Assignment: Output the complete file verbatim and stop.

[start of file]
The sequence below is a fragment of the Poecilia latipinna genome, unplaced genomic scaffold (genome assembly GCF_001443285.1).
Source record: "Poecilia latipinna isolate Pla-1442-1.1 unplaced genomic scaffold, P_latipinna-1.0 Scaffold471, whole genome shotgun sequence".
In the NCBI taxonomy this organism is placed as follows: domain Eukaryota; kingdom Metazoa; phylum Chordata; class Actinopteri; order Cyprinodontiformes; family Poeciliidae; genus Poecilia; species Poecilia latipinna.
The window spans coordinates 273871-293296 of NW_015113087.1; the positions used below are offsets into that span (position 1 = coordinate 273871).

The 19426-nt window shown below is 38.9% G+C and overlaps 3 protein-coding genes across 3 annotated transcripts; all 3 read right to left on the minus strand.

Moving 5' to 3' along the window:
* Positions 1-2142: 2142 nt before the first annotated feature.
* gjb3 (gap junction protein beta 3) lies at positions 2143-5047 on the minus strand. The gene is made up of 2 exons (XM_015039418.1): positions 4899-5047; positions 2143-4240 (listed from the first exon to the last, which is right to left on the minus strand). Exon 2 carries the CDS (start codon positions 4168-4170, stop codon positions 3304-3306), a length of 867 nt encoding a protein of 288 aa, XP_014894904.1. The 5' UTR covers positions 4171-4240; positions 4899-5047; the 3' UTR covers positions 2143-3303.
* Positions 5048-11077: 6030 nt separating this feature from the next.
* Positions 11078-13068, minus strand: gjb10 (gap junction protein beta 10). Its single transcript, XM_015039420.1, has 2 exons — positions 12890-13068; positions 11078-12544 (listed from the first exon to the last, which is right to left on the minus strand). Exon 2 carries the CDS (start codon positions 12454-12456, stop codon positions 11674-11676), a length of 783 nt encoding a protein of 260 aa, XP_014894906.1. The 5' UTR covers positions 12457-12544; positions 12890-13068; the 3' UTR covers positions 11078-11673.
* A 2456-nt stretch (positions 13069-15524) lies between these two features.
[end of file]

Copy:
The sequence below is a fragment of the Poecilia latipinna genome, unplaced genomic scaffold (genome assembly GCF_001443285.1).
Source record: "Poecilia latipinna isolate Pla-1442-1.1 unplaced genomic scaffold, P_latipinna-1.0 Scaffold471, whole genome shotgun sequence".
In the NCBI taxonomy this organism is placed as follows: domain Eukaryota; kingdom Metazoa; phylum Chordata; class Actinopteri; order Cyprinodontiformes; family Poeciliidae; genus Poecilia; species Poecilia latipinna.
The window spans coordinates 273871-293296 of NW_015113087.1; the positions used below are offsets into that span (position 1 = coordinate 273871).

The 19426-nt window shown below is 38.9% G+C and overlaps 3 protein-coding genes across 3 annotated transcripts; all 3 read right to left on the minus strand.

Moving 5' to 3' along the window:
* Positions 1-2142: 2142 nt before the first annotated feature.
* gjb3 (gap junction protein beta 3) lies at positions 2143-5047 on the minus strand. The gene is made up of 2 exons (XM_015039418.1): positions 4899-5047; positions 2143-4240 (listed from the first exon to the last, which is right to left on the minus strand). Exon 2 carries the CDS (start codon positions 4168-4170, stop codon positions 3304-3306), a length of 867 nt encoding a protein of 288 aa, XP_014894904.1. The 5' UTR covers positions 4171-4240; positions 4899-5047; the 3' UTR covers positions 2143-3303.
* Positions 5048-11077: 6030 nt separating this feature from the next.
* Positions 11078-13068, minus strand: gjb10 (gap junction protein beta 10). Its single transcript, XM_015039420.1, has 2 exons — positions 12890-13068; positions 11078-12544 (listed from the first exon to the last, which is right to left on the minus strand). Exon 2 carries the CDS (start codon positions 12454-12456, stop codon positions 11674-11676), a length of 783 nt encoding a protein of 260 aa, XP_014894906.1. The 5' UTR covers positions 12457-12544; positions 12890-13068; the 3' UTR covers positions 11078-11673.
* A 2456-nt stretch (positions 13069-15524) lies between these two features.